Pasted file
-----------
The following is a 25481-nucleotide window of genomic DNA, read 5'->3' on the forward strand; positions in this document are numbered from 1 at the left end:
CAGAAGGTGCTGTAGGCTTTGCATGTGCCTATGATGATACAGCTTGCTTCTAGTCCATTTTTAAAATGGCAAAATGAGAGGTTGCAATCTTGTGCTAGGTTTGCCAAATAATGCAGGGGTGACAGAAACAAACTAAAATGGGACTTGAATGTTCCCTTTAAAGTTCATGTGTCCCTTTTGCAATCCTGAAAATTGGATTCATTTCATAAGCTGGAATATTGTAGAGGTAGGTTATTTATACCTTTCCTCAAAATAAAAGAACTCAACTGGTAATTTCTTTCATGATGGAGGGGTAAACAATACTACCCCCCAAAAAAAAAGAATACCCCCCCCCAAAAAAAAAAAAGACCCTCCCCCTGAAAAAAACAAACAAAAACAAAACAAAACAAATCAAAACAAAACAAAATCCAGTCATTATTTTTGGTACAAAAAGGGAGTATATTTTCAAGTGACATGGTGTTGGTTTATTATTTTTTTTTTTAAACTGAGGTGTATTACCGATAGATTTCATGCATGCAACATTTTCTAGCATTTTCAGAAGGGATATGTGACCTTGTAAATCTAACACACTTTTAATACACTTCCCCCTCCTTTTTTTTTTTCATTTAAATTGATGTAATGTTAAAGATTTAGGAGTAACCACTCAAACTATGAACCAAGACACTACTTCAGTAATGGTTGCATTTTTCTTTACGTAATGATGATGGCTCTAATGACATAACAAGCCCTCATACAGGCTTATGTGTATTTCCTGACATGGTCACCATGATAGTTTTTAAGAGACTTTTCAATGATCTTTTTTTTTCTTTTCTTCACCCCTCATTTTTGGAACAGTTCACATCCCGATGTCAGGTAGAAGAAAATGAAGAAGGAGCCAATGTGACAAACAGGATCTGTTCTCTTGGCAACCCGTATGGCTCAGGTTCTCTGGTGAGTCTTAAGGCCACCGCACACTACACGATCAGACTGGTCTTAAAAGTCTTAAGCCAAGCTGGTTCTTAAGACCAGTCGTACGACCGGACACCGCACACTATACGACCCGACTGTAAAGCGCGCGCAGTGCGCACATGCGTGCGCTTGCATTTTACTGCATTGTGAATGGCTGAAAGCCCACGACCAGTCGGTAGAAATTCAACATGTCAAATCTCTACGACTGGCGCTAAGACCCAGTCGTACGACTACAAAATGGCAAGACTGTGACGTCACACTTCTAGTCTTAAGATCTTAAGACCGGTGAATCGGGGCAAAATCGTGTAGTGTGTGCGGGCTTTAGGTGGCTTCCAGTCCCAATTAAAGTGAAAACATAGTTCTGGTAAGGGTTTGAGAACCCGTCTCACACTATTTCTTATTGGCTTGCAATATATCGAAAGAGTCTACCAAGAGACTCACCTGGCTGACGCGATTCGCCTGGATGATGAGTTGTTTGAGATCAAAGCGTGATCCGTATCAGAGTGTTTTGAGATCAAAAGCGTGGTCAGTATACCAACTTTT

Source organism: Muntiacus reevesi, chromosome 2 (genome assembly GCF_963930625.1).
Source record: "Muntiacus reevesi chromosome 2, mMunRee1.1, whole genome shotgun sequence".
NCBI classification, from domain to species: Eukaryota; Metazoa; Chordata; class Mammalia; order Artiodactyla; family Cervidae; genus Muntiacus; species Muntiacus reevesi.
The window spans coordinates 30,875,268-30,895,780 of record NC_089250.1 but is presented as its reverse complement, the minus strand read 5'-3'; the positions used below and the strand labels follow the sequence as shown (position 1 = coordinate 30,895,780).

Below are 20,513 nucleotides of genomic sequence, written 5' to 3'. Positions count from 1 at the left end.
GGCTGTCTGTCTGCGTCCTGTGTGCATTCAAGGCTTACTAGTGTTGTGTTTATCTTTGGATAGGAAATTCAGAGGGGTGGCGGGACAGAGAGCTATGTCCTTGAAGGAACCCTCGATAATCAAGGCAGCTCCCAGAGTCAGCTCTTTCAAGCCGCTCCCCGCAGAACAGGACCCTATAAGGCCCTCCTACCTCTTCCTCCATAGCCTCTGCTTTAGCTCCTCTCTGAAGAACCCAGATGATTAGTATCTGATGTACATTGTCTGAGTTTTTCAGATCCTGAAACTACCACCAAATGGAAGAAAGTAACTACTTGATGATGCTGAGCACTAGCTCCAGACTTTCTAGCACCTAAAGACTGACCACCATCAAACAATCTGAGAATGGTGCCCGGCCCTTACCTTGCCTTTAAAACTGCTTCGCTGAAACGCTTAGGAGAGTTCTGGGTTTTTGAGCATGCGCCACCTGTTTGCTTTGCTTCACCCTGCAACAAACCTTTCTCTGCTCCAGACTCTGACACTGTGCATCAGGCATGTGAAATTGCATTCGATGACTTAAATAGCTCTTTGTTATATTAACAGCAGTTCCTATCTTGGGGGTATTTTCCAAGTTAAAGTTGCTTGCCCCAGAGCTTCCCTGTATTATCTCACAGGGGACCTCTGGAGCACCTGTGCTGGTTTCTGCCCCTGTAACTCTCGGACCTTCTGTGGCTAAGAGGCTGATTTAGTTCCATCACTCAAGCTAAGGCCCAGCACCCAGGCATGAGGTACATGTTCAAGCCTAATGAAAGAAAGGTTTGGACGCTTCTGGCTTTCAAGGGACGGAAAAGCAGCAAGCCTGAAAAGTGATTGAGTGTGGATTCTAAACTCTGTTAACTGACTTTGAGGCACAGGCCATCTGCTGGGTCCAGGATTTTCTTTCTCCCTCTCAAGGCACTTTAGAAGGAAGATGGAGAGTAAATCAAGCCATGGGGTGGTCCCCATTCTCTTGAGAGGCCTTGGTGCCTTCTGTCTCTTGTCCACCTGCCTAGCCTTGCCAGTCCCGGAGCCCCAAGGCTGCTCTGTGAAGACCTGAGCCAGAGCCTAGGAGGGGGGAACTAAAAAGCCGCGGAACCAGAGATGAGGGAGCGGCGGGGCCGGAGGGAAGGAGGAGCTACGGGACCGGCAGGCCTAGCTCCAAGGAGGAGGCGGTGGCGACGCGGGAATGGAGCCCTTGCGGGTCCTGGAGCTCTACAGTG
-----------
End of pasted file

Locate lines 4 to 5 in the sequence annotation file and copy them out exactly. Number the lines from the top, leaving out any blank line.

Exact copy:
Source record: "Muntiacus reevesi chromosome 2, mMunRee1.1, whole genome shotgun sequence".
NCBI classification, from domain to species: Eukaryota; Metazoa; Chordata; class Mammalia; order Artiodactyla; family Cervidae; genus Muntiacus; species Muntiacus reevesi.